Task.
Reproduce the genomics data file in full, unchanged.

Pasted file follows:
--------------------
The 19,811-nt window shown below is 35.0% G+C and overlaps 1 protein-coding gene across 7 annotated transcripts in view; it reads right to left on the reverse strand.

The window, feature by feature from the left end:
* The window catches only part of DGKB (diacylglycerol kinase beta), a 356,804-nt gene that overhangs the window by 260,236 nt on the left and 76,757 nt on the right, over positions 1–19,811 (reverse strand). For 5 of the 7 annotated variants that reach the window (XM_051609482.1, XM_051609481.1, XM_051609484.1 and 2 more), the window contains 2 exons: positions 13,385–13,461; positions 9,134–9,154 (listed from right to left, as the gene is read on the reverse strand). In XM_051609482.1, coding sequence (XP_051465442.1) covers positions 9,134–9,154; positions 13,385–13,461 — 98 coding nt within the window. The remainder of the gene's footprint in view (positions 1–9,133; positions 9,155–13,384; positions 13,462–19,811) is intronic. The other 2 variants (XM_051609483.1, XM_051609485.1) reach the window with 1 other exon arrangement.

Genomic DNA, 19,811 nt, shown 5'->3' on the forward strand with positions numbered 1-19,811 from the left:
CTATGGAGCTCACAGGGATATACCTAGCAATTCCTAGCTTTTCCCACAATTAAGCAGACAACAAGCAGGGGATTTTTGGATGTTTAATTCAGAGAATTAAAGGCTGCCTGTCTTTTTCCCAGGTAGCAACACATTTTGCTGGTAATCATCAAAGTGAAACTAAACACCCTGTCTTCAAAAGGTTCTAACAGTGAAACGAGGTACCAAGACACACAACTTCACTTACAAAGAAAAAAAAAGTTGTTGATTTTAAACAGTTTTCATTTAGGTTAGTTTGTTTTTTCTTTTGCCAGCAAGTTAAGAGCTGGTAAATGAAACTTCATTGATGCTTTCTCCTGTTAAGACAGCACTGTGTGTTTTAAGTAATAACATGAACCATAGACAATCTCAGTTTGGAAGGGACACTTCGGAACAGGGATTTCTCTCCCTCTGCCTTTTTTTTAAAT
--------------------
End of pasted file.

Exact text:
The 19,811-nt window shown below is 35.0% G+C and overlaps 1 protein-coding gene across 7 annotated transcripts in view; it reads right to left on the reverse strand.

The window, feature by feature from the left end:
* The window catches only part of DGKB (diacylglycerol kinase beta), a 356,804-nt gene that overhangs the window by 260,236 nt on the left and 76,757 nt on the right, over positions 1–19,811 (reverse strand). For 5 of the 7 annotated variants that reach the window (XM_051609482.1, XM_051609481.1, XM_051609484.1 and 2 more), the window contains 2 exons: positions 13,385–13,461; positions 9,134–9,154 (listed from right to left, as the gene is read on the reverse strand). In XM_051609482.1, coding sequence (XP_051465442.1) covers positions 9,134–9,154; positions 13,385–13,461 — 98 coding nt within the window. The remainder of the gene's footprint in view (positions 1–9,133; positions 9,155–13,384; positions 13,462–19,811) is intronic. The other 2 variants (XM_051609483.1, XM_051609485.1) reach the window with 1 other exon arrangement.

Genomic DNA, 19,811 nt, shown 5'->3' on the forward strand with positions numbered 1-19,811 from the left:
CTATGGAGCTCACAGGGATATACCTAGCAATTCCTAGCTTTTCCCACAATTAAGCAGACAACAAGCAGGGGATTTTTGGATGTTTAATTCAGAGAATTAAAGGCTGCCTGTCTTTTTCCCAGGTAGCAACACATTTTGCTGGTAATCATCAAAGTGAAACTAAACACCCTGTCTTCAAAAGGTTCTAACAGTGAAACGAGGTACCAAGACACACAACTTCACTTACAAAGAAAAAAAAAGTTGTTGATTTTAAACAGTTTTCATTTAGGTTAGTTTGTTTTTTCTTTTGCCAGCAAGTTAAGAGCTGGTAAATGAAACTTCATTGATGCTTTCTCCTGTTAAGACAGCACTGTGTGTTTTAAGTAATAACATGAACCATAGACAATCTCAGTTTGGAAGGGACACTTCGGAACAGGGATTTCTCTCCCTCTGCCTTTTTTTTAAAT